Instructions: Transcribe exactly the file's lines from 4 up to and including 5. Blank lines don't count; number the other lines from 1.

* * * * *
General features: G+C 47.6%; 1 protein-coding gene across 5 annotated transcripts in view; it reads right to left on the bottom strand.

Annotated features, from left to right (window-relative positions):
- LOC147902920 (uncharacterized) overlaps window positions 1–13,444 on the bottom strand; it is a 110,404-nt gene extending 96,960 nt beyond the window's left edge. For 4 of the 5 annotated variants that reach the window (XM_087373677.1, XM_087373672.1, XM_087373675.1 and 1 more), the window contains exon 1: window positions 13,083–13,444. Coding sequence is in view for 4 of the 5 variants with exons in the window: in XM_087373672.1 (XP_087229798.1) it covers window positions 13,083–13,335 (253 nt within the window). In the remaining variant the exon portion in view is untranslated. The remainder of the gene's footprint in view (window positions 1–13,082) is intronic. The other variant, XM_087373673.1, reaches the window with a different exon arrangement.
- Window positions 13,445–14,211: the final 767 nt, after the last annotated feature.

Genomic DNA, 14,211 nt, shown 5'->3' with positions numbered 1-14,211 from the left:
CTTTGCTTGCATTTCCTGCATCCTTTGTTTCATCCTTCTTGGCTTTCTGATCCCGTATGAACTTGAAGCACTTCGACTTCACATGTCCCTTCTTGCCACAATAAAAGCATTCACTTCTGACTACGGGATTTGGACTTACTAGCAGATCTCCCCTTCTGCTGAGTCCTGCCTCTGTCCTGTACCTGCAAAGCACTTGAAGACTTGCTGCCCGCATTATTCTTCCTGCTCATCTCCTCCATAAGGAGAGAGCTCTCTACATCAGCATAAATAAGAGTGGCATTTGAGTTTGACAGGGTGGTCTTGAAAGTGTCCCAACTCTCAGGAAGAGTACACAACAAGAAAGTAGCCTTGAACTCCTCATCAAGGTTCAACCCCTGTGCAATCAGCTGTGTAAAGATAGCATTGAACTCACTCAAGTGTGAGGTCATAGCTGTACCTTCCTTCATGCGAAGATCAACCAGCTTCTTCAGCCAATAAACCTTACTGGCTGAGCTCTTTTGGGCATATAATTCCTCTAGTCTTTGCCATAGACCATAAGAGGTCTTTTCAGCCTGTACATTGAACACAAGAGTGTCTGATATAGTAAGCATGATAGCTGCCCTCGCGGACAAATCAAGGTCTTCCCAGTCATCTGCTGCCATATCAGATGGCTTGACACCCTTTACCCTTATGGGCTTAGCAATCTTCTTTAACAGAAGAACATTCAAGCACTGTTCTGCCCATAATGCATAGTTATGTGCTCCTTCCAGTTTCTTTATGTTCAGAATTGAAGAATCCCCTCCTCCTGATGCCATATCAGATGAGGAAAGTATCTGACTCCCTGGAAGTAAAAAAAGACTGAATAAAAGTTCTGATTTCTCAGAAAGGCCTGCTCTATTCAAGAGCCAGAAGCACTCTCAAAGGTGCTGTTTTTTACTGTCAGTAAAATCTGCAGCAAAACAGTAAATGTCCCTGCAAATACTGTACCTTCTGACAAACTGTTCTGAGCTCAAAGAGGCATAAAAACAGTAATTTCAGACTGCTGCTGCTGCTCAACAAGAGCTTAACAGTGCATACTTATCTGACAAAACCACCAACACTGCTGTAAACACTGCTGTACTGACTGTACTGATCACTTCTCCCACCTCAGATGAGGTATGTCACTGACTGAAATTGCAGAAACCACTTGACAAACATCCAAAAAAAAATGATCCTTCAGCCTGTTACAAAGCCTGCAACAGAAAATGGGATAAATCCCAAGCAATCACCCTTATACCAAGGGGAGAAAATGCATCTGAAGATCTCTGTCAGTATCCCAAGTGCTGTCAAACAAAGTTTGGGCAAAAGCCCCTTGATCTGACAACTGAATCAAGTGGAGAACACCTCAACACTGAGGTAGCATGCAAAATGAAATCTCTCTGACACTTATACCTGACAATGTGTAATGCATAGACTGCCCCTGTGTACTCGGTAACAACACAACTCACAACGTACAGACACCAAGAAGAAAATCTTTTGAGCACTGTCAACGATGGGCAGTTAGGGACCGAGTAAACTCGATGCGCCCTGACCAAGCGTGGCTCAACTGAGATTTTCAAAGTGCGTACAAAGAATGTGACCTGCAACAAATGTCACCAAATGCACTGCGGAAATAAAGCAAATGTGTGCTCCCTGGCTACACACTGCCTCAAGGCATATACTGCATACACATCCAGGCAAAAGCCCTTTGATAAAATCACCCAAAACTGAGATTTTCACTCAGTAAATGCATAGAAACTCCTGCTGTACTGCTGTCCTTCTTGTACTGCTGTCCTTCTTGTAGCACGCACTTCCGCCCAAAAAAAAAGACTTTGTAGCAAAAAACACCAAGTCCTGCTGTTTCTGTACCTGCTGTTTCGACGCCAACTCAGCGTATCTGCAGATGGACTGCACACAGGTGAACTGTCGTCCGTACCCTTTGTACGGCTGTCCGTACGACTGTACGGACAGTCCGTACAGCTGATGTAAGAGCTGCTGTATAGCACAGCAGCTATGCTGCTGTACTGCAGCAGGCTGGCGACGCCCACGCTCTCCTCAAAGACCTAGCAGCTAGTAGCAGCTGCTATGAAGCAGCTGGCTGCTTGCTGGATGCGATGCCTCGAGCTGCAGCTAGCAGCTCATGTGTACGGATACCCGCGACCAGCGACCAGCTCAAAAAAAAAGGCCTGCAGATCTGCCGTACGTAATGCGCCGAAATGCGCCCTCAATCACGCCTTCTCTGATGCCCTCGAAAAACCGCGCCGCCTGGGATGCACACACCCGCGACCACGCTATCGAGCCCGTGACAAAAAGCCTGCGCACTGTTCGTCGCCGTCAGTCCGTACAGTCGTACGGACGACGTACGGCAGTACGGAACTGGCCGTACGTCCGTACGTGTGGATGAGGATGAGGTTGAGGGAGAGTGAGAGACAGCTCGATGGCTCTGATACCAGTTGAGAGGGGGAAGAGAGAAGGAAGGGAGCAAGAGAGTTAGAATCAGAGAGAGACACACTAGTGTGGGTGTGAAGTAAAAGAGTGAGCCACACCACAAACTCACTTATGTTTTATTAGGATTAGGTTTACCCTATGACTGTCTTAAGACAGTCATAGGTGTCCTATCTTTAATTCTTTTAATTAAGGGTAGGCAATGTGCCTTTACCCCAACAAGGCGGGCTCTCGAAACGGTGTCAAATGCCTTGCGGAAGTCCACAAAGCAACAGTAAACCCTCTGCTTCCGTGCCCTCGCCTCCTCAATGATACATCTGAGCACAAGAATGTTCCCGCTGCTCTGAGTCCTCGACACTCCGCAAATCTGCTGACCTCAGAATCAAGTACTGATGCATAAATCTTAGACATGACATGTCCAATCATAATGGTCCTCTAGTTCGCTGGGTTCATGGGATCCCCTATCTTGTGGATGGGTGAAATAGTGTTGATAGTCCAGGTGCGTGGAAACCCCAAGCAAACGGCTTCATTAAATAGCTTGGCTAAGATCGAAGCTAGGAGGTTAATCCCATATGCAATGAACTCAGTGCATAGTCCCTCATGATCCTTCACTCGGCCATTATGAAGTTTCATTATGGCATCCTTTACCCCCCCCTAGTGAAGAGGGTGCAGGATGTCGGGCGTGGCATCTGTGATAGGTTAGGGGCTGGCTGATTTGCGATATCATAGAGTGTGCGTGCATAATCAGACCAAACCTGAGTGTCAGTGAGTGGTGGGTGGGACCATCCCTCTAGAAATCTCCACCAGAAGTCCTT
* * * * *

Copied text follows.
- Window positions 13,445–14,211: the final 767 nt, after the last annotated feature.

Genomic DNA, 14,211 nt, shown 5'->3' with positions numbered 1-14,211 from the left: